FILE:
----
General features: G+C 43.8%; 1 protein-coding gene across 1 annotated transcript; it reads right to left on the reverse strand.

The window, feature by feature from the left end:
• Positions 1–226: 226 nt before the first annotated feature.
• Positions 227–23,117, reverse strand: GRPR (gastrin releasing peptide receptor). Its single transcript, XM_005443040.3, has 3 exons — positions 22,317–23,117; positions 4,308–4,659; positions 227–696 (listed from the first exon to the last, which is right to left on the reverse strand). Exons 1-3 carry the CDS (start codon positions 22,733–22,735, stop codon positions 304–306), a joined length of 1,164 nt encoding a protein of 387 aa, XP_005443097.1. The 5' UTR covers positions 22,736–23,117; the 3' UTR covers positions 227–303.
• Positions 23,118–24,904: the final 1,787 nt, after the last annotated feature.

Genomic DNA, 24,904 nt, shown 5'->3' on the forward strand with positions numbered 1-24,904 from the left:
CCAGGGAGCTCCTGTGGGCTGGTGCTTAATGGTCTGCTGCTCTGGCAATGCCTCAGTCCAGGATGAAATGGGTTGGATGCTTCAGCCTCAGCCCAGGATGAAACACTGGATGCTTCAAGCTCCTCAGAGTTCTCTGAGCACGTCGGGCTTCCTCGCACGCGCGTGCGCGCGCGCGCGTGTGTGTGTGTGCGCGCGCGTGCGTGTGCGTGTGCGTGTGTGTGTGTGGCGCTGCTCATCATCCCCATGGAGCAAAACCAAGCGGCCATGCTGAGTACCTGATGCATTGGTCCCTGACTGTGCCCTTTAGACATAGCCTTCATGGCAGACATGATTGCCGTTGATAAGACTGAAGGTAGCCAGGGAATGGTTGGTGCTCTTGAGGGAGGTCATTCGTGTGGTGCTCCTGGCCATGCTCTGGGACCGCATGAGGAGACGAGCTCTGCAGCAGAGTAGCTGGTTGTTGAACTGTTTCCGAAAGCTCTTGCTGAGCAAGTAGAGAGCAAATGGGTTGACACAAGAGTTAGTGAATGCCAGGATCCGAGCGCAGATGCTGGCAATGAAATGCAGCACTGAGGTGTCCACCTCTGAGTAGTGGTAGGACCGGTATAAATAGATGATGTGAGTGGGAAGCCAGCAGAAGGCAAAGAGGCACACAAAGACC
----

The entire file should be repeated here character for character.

General features: G+C 43.8%; 1 protein-coding gene across 1 annotated transcript; it reads right to left on the reverse strand.

The window, feature by feature from the left end:
• Positions 1–226: 226 nt before the first annotated feature.
• Positions 227–23,117, reverse strand: GRPR (gastrin releasing peptide receptor). Its single transcript, XM_005443040.3, has 3 exons — positions 22,317–23,117; positions 4,308–4,659; positions 227–696 (listed from the first exon to the last, which is right to left on the reverse strand). Exons 1-3 carry the CDS (start codon positions 22,733–22,735, stop codon positions 304–306), a joined length of 1,164 nt encoding a protein of 387 aa, XP_005443097.1. The 5' UTR covers positions 22,736–23,117; the 3' UTR covers positions 227–303.
• Positions 23,118–24,904: the final 1,787 nt, after the last annotated feature.

Genomic DNA, 24,904 nt, shown 5'->3' on the forward strand with positions numbered 1-24,904 from the left:
CCAGGGAGCTCCTGTGGGCTGGTGCTTAATGGTCTGCTGCTCTGGCAATGCCTCAGTCCAGGATGAAATGGGTTGGATGCTTCAGCCTCAGCCCAGGATGAAACACTGGATGCTTCAAGCTCCTCAGAGTTCTCTGAGCACGTCGGGCTTCCTCGCACGCGCGTGCGCGCGCGCGCGTGTGTGTGTGTGCGCGCGCGTGCGTGTGCGTGTGCGTGTGTGTGTGTGGCGCTGCTCATCATCCCCATGGAGCAAAACCAAGCGGCCATGCTGAGTACCTGATGCATTGGTCCCTGACTGTGCCCTTTAGACATAGCCTTCATGGCAGACATGATTGCCGTTGATAAGACTGAAGGTAGCCAGGGAATGGTTGGTGCTCTTGAGGGAGGTCATTCGTGTGGTGCTCCTGGCCATGCTCTGGGACCGCATGAGGAGACGAGCTCTGCAGCAGAGTAGCTGGTTGTTGAACTGTTTCCGAAAGCTCTTGCTGAGCAAGTAGAGAGCAAATGGGTTGACACAAGAGTTAGTGAATGCCAGGATCCGAGCGCAGATGCTGGCAATGAAATGCAGCACTGAGGTGTCCACCTCTGAGTAGTGGTAGGACCGGTATAAATAGATGATGTGAGTGGGAAGCCAGCAGAAGGCAAAGAGGCACACAAAGACC